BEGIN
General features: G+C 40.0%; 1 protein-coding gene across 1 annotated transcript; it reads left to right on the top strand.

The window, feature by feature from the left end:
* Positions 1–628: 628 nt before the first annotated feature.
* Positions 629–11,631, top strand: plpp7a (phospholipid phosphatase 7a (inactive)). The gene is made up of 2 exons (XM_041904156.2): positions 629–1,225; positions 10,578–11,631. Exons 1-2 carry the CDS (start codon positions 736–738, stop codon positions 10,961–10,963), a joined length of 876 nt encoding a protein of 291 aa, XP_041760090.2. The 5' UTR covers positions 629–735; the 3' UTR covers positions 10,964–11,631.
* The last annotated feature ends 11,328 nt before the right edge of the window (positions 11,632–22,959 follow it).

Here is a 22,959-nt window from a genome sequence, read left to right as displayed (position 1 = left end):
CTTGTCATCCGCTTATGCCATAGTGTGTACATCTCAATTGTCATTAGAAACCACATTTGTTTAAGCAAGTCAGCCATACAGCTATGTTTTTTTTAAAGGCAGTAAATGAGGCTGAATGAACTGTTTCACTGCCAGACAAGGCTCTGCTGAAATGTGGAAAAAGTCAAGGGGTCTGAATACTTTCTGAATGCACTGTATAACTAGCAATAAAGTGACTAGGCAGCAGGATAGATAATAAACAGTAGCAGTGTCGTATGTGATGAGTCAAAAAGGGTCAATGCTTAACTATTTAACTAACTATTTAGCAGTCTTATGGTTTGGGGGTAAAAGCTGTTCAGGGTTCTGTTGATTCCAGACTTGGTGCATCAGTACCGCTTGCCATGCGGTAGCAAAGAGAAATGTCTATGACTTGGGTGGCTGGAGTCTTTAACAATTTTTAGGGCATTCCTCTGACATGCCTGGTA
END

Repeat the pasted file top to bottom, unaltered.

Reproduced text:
General features: G+C 40.0%; 1 protein-coding gene across 1 annotated transcript; it reads left to right on the top strand.

The window, feature by feature from the left end:
* Positions 1–628: 628 nt before the first annotated feature.
* Positions 629–11,631, top strand: plpp7a (phospholipid phosphatase 7a (inactive)). The gene is made up of 2 exons (XM_041904156.2): positions 629–1,225; positions 10,578–11,631. Exons 1-2 carry the CDS (start codon positions 736–738, stop codon positions 10,961–10,963), a joined length of 876 nt encoding a protein of 291 aa, XP_041760090.2. The 5' UTR covers positions 629–735; the 3' UTR covers positions 10,964–11,631.
* The last annotated feature ends 11,328 nt before the right edge of the window (positions 11,632–22,959 follow it).

Here is a 22,959-nt window from a genome sequence, read left to right as displayed (position 1 = left end):
CTTGTCATCCGCTTATGCCATAGTGTGTACATCTCAATTGTCATTAGAAACCACATTTGTTTAAGCAAGTCAGCCATACAGCTATGTTTTTTTTAAAGGCAGTAAATGAGGCTGAATGAACTGTTTCACTGCCAGACAAGGCTCTGCTGAAATGTGGAAAAAGTCAAGGGGTCTGAATACTTTCTGAATGCACTGTATAACTAGCAATAAAGTGACTAGGCAGCAGGATAGATAATAAACAGTAGCAGTGTCGTATGTGATGAGTCAAAAAGGGTCAATGCTTAACTATTTAACTAACTATTTAGCAGTCTTATGGTTTGGGGGTAAAAGCTGTTCAGGGTTCTGTTGATTCCAGACTTGGTGCATCAGTACCGCTTGCCATGCGGTAGCAAAGAGAAATGTCTATGACTTGGGTGGCTGGAGTCTTTAACAATTTTTAGGGCATTCCTCTGACATGCCTGGTA